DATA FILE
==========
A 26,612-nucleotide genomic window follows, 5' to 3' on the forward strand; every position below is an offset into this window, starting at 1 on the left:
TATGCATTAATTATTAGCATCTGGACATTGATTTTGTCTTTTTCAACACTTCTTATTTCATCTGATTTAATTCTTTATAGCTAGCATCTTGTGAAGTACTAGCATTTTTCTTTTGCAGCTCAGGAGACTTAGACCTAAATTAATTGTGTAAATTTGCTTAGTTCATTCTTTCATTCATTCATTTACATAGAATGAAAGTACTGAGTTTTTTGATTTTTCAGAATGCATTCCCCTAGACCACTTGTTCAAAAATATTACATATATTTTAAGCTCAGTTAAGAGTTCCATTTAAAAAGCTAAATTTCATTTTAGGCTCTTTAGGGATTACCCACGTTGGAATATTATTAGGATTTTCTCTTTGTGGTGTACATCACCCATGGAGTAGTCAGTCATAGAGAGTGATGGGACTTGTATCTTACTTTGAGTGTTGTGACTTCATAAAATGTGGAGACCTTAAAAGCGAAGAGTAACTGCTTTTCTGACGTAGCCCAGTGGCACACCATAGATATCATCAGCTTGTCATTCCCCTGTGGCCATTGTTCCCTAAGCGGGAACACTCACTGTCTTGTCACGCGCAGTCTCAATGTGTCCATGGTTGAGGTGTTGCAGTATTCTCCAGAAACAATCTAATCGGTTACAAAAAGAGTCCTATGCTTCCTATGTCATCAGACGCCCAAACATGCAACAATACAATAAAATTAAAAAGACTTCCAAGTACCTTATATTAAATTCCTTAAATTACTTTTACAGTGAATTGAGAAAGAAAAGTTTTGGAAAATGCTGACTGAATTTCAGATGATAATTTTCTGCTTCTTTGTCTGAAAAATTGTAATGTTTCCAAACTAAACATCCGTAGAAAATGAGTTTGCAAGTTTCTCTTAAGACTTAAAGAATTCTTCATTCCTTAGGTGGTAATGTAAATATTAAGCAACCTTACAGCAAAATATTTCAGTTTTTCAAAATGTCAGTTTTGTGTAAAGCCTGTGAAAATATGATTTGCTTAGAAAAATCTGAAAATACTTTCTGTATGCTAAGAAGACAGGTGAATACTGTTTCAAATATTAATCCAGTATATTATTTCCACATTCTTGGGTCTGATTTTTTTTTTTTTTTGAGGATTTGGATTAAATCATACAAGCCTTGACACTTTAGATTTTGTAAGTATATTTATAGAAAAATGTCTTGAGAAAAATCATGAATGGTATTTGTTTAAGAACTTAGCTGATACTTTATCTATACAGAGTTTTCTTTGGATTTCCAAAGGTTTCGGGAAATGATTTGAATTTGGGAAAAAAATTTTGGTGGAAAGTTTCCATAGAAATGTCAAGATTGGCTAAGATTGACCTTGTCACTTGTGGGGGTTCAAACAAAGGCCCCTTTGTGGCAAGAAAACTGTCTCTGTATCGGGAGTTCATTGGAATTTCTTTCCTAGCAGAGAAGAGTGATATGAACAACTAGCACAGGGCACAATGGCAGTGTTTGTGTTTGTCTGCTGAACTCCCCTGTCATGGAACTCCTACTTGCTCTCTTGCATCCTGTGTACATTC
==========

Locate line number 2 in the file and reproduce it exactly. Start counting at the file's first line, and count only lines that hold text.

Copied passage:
TATGCATTAATTATTAGCATCTGGACATTGATTTTGTCTTTTTCAACACTTCTTATTTCATCTGATTTAATTCTTTATAGCTAGCATCTTGTGAAGTACTAGCATTTTTCTTTTGCAGCTCAGGAGACTTAGACCTAAATTAATTGTGTAAATTTGCTTAGTTCATTCTTTCATTCATTCATTTACATAGAATGAAAGTACTGAGTTTTTTGATTTTTCAGAATGCATTCCCCTAGACCACTTGTTCAAAAATATTACATATATTTTAAGCTCAGTTAAGAGTTCCATTTAAAAAGCTAAATTTCATTTTAGGCTCTTTAGGGATTACCCACGTTGGAATATTATTAGGATTTTCTCTTTGTGGTGTACATCACCCATGGAGTAGTCAGTCATAGAGAGTGATGGGACTTGTATCTTACTTTGAGTGTTGTGACTTCATAAAATGTGGAGACCTTAAAAGCGAAGAGTAACTGCTTTTCTGACGTAGCCCAGTGGCACACCATAGATATCATCAGCTTGTCATTCCCCTGTGGCCATTGTTCCCTAAGCGGGAACACTCACTGTCTTGTCACGCGCAGTCTCAATGTGTCCATGGTTGAGGTGTTGCAGTATTCTCCAGAAACAATCTAATCGGTTACAAAAAGAGTCCTATGCTTCCTATGTCATCAGACGCCCAAACATGCAACAATACAATAAAATTAAAAAGACTTCCAAGTACCTTATATTAAATTCCTTAAATTACTTTTACAGTGAATTGAGAAAGAAAAGTTTTGGAAAATGCTGACTGAATTTCAGATGATAATTTTCTGCTTCTTTGTCTGAAAAATTGTAATGTTTCCAAACTAAACATCCGTAGAAAATGAGTTTGCAAGTTTCTCTTAAGACTTAAAGAATTCTTCATTCCTTAGGTGGTAATGTAAATATTAAGCAACCTTACAGCAAAATATTTCAGTTTTTCAAAATGTCAGTTTTGTGTAAAGCCTGTGAAAATATGATTTGCTTAGAAAAATCTGAAAATACTTTCTGTATGCTAAGAAGACAGGTGAATACTGTTTCAAATATTAATCCAGTATATTATTTCCACATTCTTGGGTCTGATTTTTTTTTTTTTTTGAGGATTTGGATTAAATCATACAAGCCTTGACACTTTAGATTTTGTAAGTATATTTATAGAAAAATGTCTTGAGAAAAATCATGAATGGTATTTGTTTAAGAACTTAGCTGATACTTTATCTATACAGAGTTTTCTTTGGATTTCCAAAGGTTTCGGGAAATGATTTGAATTTGGGAAAAAAATTTTGGTGGAAAGTTTCCATAGAAATGTCAAGATTGGCTAAGATTGACCTTGTCACTTGTGGGGGTTCAAACAAAGGCCCCTTTGTGGCAAGAAAACTGTCTCTGTATCGGGAGTTCATTGGAATTTCTTTCCTAGCAGAGAAGAGTGATATGAACAACTAGCACAGGGCACAATGGCAGTGTTTGTGTTTGTCTGCTGAACTCCCCTGTCATGGAACTCCTACTTGCTCTCTTGCATCCTGTGTACATTC